Lou Pickney's Online Commentary
November 2, 2003
My friend Carl Weitlauf called me yesterday morning, and we discussed our respective plans for the weekend. He mentioned that he was going to see a concert at the Exit/In (a concert venue in Nashville)... involving the band
Death Cab For Cutie. I was overjoyed! Death Cab is a band that I first heard about through Stephen Cain and Scott Massey from Channel 10 in Tampa, and they've quickly become one of my favorites. So, when I found out that I had the chance to go see them live, I jumped at the chance.
Carl swung by around 8:45, and we stopped by on the way to the Exit/In to pick up Brian Wilson, who is also the webmaster for The Features' webboard. The line outside the club was lengthy, particularly for the unlucky folks who didn't buy their tickets ahead of time. The $4 Ticketmaster surcharge proved well worth it for me (even though the woman at Kroger had quite a tough time understanding the name of Death Cab For Cutie, despite me repeating it about 3-4 times. Finally I just said "the show at the Exit/In tonight" and she got the drift.
Buying the ticket ahead of time was a smart move; when we arrived there was a short line for people who already had tickets, and a ridiculously long line that went all the way down the road and around the block for those without. Sorry about your luck. Plus with the actual ticket, I had a souvenir of the show (those who paid at the door got in, but didn't get a physical ticket like I did).
The opening band was a cool husband-and-wife combo called Mates Of State. They had the whole
White Stripes thing going on where they'd stare at each other while they play (though they acted a whole lot more normal than the White Stripes). The husband played drums and did vocals, while the wife sang and amazed me with her performance on an incredible keyboard contraption. To call it a keyboard is a bit of a misnomer; it had to be some sort of custom-made piece of equipment that let her play all sorts of musical-type sounds in keyboard form. You really need to track down some of their music to understand what I mean -- it's not a Rentals type keyboard sound, but think a little bit of that with some experimental-type keyboard efforts that work really well (bass effects through a keyboard, for example). Carl ended up buying their new CD after the show, which we listened to on the ride home (I liked it).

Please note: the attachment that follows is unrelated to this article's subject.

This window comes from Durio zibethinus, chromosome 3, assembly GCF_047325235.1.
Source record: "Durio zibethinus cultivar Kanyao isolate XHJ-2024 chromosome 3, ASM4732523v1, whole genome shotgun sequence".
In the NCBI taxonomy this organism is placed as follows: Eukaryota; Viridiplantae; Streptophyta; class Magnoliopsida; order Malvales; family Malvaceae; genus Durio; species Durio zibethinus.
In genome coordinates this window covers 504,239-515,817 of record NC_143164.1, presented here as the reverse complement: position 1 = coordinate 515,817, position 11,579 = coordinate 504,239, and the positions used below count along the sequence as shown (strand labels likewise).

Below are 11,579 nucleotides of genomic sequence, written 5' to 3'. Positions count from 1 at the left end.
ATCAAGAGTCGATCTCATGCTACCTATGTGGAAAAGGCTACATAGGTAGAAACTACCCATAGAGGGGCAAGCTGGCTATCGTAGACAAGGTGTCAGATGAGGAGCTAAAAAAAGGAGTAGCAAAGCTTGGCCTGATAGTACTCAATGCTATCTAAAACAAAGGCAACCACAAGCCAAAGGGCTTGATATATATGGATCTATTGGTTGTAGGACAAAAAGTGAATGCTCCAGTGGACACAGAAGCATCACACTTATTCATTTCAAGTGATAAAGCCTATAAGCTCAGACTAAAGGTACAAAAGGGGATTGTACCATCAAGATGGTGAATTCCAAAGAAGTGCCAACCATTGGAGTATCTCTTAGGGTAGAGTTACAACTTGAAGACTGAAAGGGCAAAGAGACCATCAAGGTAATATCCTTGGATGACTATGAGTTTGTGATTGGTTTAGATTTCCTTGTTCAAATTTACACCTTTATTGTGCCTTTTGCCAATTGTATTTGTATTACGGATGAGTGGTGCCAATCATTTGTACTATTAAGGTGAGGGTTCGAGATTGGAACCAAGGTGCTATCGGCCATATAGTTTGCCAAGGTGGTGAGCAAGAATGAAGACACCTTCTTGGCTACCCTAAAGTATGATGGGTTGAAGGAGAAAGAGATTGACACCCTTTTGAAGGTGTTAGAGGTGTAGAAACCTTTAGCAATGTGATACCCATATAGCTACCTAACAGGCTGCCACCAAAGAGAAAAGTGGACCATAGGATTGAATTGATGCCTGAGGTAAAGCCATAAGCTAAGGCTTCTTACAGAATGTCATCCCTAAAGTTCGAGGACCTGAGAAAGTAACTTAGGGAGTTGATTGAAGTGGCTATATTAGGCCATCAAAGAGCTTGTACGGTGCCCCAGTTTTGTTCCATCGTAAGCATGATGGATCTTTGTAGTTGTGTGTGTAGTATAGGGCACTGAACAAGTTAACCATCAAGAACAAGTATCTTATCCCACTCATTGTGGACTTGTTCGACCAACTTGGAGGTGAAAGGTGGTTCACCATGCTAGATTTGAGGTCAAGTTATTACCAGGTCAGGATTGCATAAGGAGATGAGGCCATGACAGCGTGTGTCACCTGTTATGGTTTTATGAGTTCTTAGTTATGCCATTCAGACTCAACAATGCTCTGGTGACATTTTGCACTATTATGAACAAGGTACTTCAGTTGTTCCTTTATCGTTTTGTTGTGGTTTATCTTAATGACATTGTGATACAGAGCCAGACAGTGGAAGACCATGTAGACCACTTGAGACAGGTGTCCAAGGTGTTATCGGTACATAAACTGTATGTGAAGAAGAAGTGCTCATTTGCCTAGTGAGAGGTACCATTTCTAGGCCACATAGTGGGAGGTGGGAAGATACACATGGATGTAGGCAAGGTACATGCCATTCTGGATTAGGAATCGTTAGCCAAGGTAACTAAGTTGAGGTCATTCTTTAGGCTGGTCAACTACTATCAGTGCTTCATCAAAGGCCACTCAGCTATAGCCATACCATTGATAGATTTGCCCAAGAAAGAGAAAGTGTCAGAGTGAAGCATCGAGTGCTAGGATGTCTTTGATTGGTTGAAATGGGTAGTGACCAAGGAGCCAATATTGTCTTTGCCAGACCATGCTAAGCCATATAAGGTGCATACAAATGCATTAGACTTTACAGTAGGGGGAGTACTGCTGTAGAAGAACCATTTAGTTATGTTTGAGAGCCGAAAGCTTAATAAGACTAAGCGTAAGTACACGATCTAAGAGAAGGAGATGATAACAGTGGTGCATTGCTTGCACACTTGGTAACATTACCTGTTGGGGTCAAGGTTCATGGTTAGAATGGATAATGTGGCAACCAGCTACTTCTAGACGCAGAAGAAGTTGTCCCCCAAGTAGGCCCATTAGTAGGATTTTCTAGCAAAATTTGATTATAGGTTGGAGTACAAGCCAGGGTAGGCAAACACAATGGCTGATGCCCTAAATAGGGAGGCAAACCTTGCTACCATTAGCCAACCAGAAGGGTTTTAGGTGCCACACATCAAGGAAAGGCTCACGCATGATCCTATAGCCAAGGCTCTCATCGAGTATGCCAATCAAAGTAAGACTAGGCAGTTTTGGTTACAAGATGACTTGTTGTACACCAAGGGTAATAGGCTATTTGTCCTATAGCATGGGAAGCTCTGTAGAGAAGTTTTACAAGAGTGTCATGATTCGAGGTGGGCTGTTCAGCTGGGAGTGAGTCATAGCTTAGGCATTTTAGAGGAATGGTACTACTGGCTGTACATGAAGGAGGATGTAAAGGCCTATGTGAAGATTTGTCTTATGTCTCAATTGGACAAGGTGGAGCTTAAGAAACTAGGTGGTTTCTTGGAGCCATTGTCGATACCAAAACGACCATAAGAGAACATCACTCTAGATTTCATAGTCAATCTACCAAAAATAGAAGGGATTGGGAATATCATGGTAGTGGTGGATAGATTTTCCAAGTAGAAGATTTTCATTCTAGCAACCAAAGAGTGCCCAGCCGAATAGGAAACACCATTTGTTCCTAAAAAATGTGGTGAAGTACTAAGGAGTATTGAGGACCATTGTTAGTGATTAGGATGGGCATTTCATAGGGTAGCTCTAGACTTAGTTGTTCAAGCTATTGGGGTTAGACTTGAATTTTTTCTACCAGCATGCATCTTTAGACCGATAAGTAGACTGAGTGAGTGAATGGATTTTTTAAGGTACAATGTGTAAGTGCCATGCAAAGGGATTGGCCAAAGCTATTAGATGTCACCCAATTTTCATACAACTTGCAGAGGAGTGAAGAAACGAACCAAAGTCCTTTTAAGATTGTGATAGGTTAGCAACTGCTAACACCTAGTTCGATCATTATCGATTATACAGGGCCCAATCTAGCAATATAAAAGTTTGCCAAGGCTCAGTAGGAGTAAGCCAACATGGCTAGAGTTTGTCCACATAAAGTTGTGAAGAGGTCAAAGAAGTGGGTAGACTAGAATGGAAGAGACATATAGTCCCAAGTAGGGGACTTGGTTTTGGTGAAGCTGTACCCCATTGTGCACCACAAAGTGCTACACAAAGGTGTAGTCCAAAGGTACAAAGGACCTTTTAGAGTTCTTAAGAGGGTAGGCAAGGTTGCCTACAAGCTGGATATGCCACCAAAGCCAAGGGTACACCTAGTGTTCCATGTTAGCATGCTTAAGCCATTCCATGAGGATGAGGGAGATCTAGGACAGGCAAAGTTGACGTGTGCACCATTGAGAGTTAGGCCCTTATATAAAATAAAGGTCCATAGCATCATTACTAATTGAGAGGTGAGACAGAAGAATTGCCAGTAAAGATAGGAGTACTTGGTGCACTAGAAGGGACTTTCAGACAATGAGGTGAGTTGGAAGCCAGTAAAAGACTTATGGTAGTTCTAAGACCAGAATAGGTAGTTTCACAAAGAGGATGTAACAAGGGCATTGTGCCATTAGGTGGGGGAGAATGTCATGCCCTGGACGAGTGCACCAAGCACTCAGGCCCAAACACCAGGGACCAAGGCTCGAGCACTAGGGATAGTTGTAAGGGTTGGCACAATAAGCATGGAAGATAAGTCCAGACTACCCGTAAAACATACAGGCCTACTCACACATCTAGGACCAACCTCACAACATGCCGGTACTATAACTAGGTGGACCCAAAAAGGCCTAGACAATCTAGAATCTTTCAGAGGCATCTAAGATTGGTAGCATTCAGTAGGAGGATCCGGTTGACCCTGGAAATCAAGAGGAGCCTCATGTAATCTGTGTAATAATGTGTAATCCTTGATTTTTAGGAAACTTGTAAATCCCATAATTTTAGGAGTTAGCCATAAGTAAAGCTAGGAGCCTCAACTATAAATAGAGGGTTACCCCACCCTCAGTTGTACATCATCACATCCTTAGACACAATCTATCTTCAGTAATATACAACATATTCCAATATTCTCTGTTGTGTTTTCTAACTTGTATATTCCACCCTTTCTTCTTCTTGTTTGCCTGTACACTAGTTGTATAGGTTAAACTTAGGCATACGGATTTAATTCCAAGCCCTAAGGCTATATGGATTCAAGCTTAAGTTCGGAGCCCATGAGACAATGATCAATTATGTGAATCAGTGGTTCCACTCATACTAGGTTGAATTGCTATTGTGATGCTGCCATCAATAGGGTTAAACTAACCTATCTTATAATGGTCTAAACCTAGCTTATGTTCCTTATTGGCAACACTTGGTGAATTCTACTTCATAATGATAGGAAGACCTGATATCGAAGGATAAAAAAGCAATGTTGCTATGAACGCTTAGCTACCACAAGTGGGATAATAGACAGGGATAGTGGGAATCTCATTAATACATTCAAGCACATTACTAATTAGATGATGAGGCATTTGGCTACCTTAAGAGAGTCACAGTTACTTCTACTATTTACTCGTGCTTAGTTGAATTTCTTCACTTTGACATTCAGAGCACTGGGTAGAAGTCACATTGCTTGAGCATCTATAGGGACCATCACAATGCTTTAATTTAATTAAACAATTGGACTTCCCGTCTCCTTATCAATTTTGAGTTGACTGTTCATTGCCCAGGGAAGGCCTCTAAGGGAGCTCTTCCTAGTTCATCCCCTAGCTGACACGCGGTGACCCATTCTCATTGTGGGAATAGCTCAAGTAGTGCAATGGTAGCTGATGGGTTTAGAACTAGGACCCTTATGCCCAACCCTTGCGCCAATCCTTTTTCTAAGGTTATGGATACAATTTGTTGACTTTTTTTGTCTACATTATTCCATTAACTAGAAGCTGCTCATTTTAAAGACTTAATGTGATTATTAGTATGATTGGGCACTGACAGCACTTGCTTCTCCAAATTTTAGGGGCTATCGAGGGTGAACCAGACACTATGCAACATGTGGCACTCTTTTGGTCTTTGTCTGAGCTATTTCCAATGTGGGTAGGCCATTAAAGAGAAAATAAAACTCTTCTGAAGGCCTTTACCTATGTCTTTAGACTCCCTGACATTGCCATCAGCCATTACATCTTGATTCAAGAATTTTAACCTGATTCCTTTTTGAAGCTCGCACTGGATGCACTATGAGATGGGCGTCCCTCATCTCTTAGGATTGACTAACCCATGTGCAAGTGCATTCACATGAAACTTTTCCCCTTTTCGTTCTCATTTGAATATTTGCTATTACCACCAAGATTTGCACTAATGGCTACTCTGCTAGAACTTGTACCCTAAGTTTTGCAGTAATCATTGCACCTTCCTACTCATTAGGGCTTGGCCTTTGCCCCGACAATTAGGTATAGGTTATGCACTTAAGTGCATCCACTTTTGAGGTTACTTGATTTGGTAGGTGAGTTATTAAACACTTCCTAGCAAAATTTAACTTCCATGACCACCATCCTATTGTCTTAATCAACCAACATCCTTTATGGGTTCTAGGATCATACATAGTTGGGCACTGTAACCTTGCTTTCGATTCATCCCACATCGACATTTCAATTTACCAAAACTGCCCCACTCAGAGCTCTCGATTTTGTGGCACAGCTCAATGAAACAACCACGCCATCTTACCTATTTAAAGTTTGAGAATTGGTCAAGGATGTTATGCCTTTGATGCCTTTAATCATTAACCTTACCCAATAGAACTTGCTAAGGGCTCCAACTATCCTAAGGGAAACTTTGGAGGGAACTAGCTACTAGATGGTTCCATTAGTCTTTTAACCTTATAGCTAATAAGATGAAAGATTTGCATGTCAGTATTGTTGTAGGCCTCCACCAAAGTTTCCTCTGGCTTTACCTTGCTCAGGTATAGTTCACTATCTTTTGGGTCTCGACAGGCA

|Death Cab For Cutie's Transatlanticism CD is outstanding.|
Death Cab came on around 11, much to the pleasure of the packed house (which proved to be a respectful but remarkably subdued crowd). I presume it was a sellout; after the Great White tragedy from earlier this year, clubs all over the country have become sensitive to actually following the fire codes as they should. Carl, Brian and I had strategically staked out a nice spot, snagging a position where the main floor area went up a step (which gave us a birds-eye view over the crowd, not to mention avoiding the problem of the crowd backing up into us, etc.) I don't think the people behind me particularly liking having a 6'2" guy in front blocking their view, but tough luck. If I have to hit my head sometimes walking through too low walkways, then I get the perks of being able to see well. Deal with it.